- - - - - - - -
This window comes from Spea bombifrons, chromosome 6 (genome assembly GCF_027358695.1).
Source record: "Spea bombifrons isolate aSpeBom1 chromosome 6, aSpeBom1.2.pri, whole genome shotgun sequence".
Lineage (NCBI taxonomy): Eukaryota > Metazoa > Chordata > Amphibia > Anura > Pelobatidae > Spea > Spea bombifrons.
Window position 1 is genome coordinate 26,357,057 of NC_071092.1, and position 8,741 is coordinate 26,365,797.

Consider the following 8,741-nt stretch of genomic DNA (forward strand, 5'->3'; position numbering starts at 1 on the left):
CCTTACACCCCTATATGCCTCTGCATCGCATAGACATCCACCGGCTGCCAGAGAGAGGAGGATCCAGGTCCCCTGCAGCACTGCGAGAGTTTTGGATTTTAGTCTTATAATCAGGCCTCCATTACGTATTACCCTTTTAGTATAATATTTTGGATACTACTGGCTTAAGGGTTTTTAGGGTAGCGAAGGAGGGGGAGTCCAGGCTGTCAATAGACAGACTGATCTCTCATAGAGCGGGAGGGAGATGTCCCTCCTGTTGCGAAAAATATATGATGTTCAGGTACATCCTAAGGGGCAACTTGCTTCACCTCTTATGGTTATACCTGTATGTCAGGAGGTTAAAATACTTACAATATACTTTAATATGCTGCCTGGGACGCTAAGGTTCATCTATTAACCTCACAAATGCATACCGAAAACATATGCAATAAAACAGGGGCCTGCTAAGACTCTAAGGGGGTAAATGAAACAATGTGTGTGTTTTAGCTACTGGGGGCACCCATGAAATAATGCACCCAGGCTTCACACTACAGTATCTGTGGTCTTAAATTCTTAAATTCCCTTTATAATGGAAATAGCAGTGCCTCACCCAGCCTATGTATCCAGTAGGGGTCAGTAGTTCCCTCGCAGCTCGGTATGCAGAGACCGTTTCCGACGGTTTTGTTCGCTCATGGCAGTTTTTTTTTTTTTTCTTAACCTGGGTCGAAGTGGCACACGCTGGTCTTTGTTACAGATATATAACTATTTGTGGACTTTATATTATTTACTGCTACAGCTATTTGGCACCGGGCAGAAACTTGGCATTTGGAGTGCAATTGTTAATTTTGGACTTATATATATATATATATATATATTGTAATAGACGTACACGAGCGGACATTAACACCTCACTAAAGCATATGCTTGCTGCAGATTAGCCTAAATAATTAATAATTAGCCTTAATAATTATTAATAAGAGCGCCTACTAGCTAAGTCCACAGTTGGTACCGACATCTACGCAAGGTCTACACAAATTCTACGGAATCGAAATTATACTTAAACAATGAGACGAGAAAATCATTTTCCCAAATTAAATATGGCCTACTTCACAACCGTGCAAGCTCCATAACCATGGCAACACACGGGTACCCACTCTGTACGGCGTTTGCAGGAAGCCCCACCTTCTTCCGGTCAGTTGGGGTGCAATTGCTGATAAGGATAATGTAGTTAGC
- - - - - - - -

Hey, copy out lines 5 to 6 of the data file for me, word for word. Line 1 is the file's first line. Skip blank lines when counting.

Consider the following 8,741-nt stretch of genomic DNA (forward strand, 5'->3'; position numbering starts at 1 on the left):
CCTTACACCCCTATATGCCTCTGCATCGCATAGACATCCACCGGCTGCCAGAGAGAGGAGGATCCAGGTCCCCTGCAGCACTGCGAGAGTTTTGGATTTTAGTCTTATAATCAGGCCTCCATTACGTATTACCCTTTTAGTATAATATTTTGGATACTACTGGCTTAAGGGTTTTTAGGGTAGCGAAGGAGGGGGAGTCCAGGCTGTCAATAGACAGACTGATCTCTCATAGAGCGGGAGGGAGATGTCCCTCCTGTTGCGAAAAATATATGATGTTCAGGTACATCCTAAGGGGCAACTTGCTTCACCTCTTATGGTTATACCTGTATGTCAGGAGGTTAAAATACTTACAATATACTTTAATATGCTGCCTGGGACGCTAAGGTTCATCTATTAACCTCACAAATGCATACCGAAAACATATGCAATAAAACAGGGGCCTGCTAAGACTCTAAGGGGGTAAATGAAACAATGTGTGTGTTTTAGCTACTGGGGGCACCCATGAAATAATGCACCCAGGCTTCACACTACAGTATCTGTGGTCTTAAATTCTTAAATTCCCTTTATAATGGAAATAGCAGTGCCTCACCCAGCCTATGTATCCAGTAGGGGTCAGTAGTTCCCTCGCAGCTCGGTATGCAGAGACCGTTTCCGACGGTTTTGTTCGCTCATGGCAGTTTTTTTTTTTTTTCTTAACCTGGGTCGAAGTGGCACACGCTGGTCTTTGTTACAGATATATAACTATTTGTGGACTTTATATTATTTACTGCTACAGCTATTTGGCACCGGGCAGAAACTTGGCATTTGGAGTGCAATTGTTAATTTTGGACTTATATATATATATATATATATATTGTAATAGACGTACACGAGCGGACATTAACACCTCACTAAAGCATATGCTTGCTGCAGATTAGCCTAAATAATTAATAATTAGCCTTAATAATTATTAATAAGAGCGCCTACTAGCTAAGTCCACAGTTGGTACCGACATCTACGCAAGGTCTACACAAATTCTACGGAATCGAAATTATACTTAAACAATGAGACGAGAAAATCATTTTCCCAAATTAAATATGGCCTACTTCACAACCGTGCAAGCTCCATAACCATGGCAACACACGGGTACCCACTCTGTACGGCGTTTGCAGGAAGCCCCACCTTCTTCCGGTCAGTTGGGGTGCAATTGCTGATAAGGATAATGTAGTTAGC